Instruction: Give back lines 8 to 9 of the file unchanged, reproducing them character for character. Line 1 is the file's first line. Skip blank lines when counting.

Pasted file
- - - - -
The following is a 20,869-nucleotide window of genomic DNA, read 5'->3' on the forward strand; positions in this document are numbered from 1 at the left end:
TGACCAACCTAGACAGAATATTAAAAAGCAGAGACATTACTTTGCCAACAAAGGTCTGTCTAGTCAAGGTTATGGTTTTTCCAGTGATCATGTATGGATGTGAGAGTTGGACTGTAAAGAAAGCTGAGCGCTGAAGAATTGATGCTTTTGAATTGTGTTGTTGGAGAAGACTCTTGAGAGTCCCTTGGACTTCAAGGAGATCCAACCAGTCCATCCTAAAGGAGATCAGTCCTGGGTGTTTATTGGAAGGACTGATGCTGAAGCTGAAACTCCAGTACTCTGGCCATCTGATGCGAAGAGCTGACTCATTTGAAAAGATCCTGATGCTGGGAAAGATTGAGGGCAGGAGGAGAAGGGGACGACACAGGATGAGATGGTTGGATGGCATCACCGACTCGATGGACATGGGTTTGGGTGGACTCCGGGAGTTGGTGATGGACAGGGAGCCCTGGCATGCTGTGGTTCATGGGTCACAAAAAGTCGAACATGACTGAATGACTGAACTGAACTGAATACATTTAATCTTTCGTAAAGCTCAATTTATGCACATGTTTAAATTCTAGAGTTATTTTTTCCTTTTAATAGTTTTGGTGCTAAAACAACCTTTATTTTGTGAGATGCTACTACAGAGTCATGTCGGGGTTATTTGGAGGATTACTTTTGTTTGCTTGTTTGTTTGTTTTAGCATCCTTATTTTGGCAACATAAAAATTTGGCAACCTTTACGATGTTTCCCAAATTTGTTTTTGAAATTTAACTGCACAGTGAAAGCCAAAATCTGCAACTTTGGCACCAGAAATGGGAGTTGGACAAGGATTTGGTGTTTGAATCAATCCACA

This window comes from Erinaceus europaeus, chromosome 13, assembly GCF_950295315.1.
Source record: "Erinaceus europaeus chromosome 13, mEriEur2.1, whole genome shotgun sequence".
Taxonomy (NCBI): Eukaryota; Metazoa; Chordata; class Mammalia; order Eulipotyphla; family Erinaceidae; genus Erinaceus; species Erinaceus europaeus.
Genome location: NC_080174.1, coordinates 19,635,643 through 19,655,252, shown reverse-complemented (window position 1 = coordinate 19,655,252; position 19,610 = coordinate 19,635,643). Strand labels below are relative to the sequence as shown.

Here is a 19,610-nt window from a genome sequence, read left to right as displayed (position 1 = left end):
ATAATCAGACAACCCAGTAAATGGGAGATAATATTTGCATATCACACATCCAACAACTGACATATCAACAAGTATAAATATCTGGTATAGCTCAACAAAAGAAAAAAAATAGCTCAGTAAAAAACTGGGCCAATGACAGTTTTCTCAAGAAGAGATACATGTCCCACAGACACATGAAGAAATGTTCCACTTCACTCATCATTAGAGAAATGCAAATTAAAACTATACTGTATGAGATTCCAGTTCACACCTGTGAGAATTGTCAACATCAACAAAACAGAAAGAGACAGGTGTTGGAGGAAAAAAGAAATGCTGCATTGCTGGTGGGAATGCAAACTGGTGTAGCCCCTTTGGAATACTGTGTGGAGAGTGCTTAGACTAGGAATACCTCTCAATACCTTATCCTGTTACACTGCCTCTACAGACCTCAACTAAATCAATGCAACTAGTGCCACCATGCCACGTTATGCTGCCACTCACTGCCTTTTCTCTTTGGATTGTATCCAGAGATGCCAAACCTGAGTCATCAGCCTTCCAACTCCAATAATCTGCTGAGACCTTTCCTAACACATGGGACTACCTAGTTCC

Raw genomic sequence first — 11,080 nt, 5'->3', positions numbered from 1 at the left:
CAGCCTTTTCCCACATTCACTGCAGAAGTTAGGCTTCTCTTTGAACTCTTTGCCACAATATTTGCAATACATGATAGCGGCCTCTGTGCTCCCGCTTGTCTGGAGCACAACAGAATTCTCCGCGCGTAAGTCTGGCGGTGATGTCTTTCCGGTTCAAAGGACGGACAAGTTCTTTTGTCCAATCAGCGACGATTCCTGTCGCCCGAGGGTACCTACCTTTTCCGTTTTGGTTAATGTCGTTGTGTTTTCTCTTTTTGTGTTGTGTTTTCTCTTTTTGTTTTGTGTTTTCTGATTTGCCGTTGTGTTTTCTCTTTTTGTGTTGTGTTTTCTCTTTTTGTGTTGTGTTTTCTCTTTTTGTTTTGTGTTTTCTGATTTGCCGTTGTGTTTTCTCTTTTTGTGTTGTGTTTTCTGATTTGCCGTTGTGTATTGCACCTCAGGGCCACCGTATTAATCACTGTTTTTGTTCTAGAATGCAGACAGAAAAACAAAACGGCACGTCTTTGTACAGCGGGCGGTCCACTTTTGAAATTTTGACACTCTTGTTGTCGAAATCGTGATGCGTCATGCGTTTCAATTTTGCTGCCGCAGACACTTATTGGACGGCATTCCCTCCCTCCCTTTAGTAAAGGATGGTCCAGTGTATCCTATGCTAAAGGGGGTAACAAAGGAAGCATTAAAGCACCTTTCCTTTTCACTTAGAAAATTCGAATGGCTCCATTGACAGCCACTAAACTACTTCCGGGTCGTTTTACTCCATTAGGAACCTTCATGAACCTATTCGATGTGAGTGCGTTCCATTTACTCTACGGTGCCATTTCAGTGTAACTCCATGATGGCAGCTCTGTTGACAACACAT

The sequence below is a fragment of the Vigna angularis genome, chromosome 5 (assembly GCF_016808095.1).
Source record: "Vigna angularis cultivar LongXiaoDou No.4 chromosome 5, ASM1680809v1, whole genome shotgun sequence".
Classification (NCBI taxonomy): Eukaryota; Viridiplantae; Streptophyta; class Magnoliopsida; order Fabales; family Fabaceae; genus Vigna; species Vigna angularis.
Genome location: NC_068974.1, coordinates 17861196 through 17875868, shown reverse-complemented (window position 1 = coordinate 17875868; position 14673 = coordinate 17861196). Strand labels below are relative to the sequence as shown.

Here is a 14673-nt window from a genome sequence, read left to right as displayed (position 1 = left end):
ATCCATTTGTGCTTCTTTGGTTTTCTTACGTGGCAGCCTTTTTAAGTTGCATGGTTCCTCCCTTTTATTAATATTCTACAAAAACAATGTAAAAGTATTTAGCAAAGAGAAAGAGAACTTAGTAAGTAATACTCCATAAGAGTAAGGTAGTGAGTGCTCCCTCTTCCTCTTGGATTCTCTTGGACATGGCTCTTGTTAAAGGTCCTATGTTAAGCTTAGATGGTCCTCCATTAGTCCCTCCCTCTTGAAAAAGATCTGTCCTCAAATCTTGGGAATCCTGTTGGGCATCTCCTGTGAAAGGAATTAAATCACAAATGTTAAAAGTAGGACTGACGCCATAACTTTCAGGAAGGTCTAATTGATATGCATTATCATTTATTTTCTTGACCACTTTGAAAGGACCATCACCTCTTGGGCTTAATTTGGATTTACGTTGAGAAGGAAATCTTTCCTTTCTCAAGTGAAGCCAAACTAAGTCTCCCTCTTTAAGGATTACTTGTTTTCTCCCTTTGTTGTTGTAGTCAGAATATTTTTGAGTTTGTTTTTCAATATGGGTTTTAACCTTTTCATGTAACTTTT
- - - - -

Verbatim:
ATAATCAGACAACCCAGTAAATGGGAGATAATATTTGCATATCACACATCCAACAACTGACATATCAACAAGTATAAATATCTGGTATAGCTCAACAAAAGAAAAAAAATAGCTCAGTAAAAAACTGGGCCAATGACAGTTTTCTCAAGAAGAGATACATGTCCCACAGACACATGAAGAAATGTTCCACTTCACTCATCATTAGAGAAATGCAAATTAAAACTATACTGTATGAGATTCCAGTTCACACCTGTGAGAATTGTCAACATCAACAAAACAGAAAGAGACAGGTGTTGGAGGAAAAAAGAAATGCTGCATTGCTGGTGGGAATGCAAACTGGTGTAGCCCCTTTGGAATACTGTGTGGAGAGTGCTTAGACTAGGAATACCTCTCAATACCTTATCCTGTTACACTGCCTCTACAGACCTCAACTAAATCAATGCAACTAGTGCCACCATGCCACGTTATGCTGCCACTCACTGCCTTTTCTCTTTGGATTGTATCCAGAGATGCCAAACCTGAGTCATCAGCCTTCCAACTCCAATAATCTGCTGAGACCTTTCCTAACACATGGGACTACCTAGTTCC

Raw genomic sequence first — 11,080 nt, 5'->3', positions numbered from 1 at the left: